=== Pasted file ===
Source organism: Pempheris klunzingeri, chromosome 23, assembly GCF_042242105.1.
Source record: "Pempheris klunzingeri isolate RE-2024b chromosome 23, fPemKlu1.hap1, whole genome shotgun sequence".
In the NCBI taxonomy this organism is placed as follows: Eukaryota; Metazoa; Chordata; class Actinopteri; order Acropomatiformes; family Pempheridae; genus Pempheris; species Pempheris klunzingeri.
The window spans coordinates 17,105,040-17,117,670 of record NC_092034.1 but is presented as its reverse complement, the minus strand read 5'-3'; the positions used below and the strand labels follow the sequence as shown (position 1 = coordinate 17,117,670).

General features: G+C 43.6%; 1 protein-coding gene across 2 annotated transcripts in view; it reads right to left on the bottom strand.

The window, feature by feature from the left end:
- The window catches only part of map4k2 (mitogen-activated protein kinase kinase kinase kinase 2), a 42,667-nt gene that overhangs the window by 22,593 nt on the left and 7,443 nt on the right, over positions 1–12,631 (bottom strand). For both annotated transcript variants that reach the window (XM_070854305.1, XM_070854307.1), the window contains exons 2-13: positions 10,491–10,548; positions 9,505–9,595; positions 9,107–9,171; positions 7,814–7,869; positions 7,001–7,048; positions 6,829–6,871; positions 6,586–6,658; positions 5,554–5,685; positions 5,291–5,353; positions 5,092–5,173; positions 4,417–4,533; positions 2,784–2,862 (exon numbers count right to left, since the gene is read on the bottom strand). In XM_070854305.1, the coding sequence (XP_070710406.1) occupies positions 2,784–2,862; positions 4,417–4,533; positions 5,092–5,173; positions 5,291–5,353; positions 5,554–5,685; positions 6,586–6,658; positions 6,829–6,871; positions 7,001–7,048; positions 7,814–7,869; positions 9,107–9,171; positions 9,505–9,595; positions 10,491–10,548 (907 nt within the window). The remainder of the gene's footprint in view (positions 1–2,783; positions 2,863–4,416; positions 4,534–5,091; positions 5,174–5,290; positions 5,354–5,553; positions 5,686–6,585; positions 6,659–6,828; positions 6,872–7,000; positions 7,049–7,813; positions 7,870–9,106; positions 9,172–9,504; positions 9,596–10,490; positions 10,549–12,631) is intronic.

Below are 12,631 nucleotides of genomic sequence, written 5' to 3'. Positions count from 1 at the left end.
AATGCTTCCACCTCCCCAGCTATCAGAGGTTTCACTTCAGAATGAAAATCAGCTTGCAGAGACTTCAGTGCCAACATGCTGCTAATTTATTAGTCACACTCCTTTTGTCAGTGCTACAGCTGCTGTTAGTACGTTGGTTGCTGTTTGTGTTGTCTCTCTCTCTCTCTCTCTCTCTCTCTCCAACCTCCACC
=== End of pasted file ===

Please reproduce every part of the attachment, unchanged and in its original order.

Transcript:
Source organism: Pempheris klunzingeri, chromosome 23, assembly GCF_042242105.1.
Source record: "Pempheris klunzingeri isolate RE-2024b chromosome 23, fPemKlu1.hap1, whole genome shotgun sequence".
In the NCBI taxonomy this organism is placed as follows: Eukaryota; Metazoa; Chordata; class Actinopteri; order Acropomatiformes; family Pempheridae; genus Pempheris; species Pempheris klunzingeri.
The window spans coordinates 17,105,040-17,117,670 of record NC_092034.1 but is presented as its reverse complement, the minus strand read 5'-3'; the positions used below and the strand labels follow the sequence as shown (position 1 = coordinate 17,117,670).

General features: G+C 43.6%; 1 protein-coding gene across 2 annotated transcripts in view; it reads right to left on the bottom strand.

The window, feature by feature from the left end:
- The window catches only part of map4k2 (mitogen-activated protein kinase kinase kinase kinase 2), a 42,667-nt gene that overhangs the window by 22,593 nt on the left and 7,443 nt on the right, over positions 1–12,631 (bottom strand). For both annotated transcript variants that reach the window (XM_070854305.1, XM_070854307.1), the window contains exons 2-13: positions 10,491–10,548; positions 9,505–9,595; positions 9,107–9,171; positions 7,814–7,869; positions 7,001–7,048; positions 6,829–6,871; positions 6,586–6,658; positions 5,554–5,685; positions 5,291–5,353; positions 5,092–5,173; positions 4,417–4,533; positions 2,784–2,862 (exon numbers count right to left, since the gene is read on the bottom strand). In XM_070854305.1, the coding sequence (XP_070710406.1) occupies positions 2,784–2,862; positions 4,417–4,533; positions 5,092–5,173; positions 5,291–5,353; positions 5,554–5,685; positions 6,586–6,658; positions 6,829–6,871; positions 7,001–7,048; positions 7,814–7,869; positions 9,107–9,171; positions 9,505–9,595; positions 10,491–10,548 (907 nt within the window). The remainder of the gene's footprint in view (positions 1–2,783; positions 2,863–4,416; positions 4,534–5,091; positions 5,174–5,290; positions 5,354–5,553; positions 5,686–6,585; positions 6,659–6,828; positions 6,872–7,000; positions 7,049–7,813; positions 7,870–9,106; positions 9,172–9,504; positions 9,596–10,490; positions 10,549–12,631) is intronic.

Below are 12,631 nucleotides of genomic sequence, written 5' to 3'. Positions count from 1 at the left end.
AATGCTTCCACCTCCCCAGCTATCAGAGGTTTCACTTCAGAATGAAAATCAGCTTGCAGAGACTTCAGTGCCAACATGCTGCTAATTTATTAGTCACACTCCTTTTGTCAGTGCTACAGCTGCTGTTAGTACGTTGGTTGCTGTTTGTGTTGTCTCTCTCTCTCTCTCTCTCTCTCTCTCCAACCTCCACC